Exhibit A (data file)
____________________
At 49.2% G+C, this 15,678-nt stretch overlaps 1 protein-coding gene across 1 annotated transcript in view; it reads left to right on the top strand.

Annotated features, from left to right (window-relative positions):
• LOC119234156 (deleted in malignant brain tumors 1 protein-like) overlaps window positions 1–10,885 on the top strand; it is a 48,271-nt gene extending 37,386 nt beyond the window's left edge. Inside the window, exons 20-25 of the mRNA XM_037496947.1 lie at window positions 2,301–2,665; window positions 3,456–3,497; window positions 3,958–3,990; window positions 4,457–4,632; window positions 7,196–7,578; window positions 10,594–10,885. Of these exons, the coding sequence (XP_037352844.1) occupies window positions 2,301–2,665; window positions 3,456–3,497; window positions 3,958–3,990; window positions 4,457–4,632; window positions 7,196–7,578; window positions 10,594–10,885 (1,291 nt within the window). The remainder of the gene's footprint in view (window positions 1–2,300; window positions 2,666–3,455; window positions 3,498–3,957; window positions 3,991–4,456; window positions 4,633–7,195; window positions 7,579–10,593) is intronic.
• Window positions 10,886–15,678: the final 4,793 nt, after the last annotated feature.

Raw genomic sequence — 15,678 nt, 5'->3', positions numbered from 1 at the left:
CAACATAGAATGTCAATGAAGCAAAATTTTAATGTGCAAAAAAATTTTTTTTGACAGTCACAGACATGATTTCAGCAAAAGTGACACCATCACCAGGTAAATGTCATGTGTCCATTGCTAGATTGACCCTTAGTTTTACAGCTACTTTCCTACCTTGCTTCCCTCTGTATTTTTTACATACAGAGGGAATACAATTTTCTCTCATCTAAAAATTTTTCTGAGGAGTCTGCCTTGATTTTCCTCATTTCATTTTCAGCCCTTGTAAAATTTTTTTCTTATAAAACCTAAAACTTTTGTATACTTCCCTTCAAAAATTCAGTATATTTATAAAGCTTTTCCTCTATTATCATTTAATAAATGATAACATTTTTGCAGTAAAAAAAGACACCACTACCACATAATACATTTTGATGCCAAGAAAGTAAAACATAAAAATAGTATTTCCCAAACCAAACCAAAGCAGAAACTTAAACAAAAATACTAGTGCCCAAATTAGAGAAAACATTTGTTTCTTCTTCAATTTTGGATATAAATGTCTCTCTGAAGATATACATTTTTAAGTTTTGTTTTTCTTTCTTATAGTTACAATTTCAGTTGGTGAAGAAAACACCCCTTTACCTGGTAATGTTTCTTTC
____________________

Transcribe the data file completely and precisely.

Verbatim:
At 49.2% G+C, this 15,678-nt stretch overlaps 1 protein-coding gene across 1 annotated transcript in view; it reads left to right on the top strand.

Annotated features, from left to right (window-relative positions):
• LOC119234156 (deleted in malignant brain tumors 1 protein-like) overlaps window positions 1–10,885 on the top strand; it is a 48,271-nt gene extending 37,386 nt beyond the window's left edge. Inside the window, exons 20-25 of the mRNA XM_037496947.1 lie at window positions 2,301–2,665; window positions 3,456–3,497; window positions 3,958–3,990; window positions 4,457–4,632; window positions 7,196–7,578; window positions 10,594–10,885. Of these exons, the coding sequence (XP_037352844.1) occupies window positions 2,301–2,665; window positions 3,456–3,497; window positions 3,958–3,990; window positions 4,457–4,632; window positions 7,196–7,578; window positions 10,594–10,885 (1,291 nt within the window). The remainder of the gene's footprint in view (window positions 1–2,300; window positions 2,666–3,455; window positions 3,498–3,957; window positions 3,991–4,456; window positions 4,633–7,195; window positions 7,579–10,593) is intronic.
• Window positions 10,886–15,678: the final 4,793 nt, after the last annotated feature.

Raw genomic sequence — 15,678 nt, 5'->3', positions numbered from 1 at the left:
CAACATAGAATGTCAATGAAGCAAAATTTTAATGTGCAAAAAAATTTTTTTTGACAGTCACAGACATGATTTCAGCAAAAGTGACACCATCACCAGGTAAATGTCATGTGTCCATTGCTAGATTGACCCTTAGTTTTACAGCTACTTTCCTACCTTGCTTCCCTCTGTATTTTTTACATACAGAGGGAATACAATTTTCTCTCATCTAAAAATTTTTCTGAGGAGTCTGCCTTGATTTTCCTCATTTCATTTTCAGCCCTTGTAAAATTTTTTTCTTATAAAACCTAAAACTTTTGTATACTTCCCTTCAAAAATTCAGTATATTTATAAAGCTTTTCCTCTATTATCATTTAATAAATGATAACATTTTTGCAGTAAAAAAAGACACCACTACCACATAATACATTTTGATGCCAAGAAAGTAAAACATAAAAATAGTATTTCCCAAACCAAACCAAAGCAGAAACTTAAACAAAAATACTAGTGCCCAAATTAGAGAAAACATTTGTTTCTTCTTCAATTTTGGATATAAATGTCTCTCTGAAGATATACATTTTTAAGTTTTGTTTTTCTTTCTTATAGTTACAATTTCAGTTGGTGAAGAAAACACCCCTTTACCTGGTAATGTTTCTTTC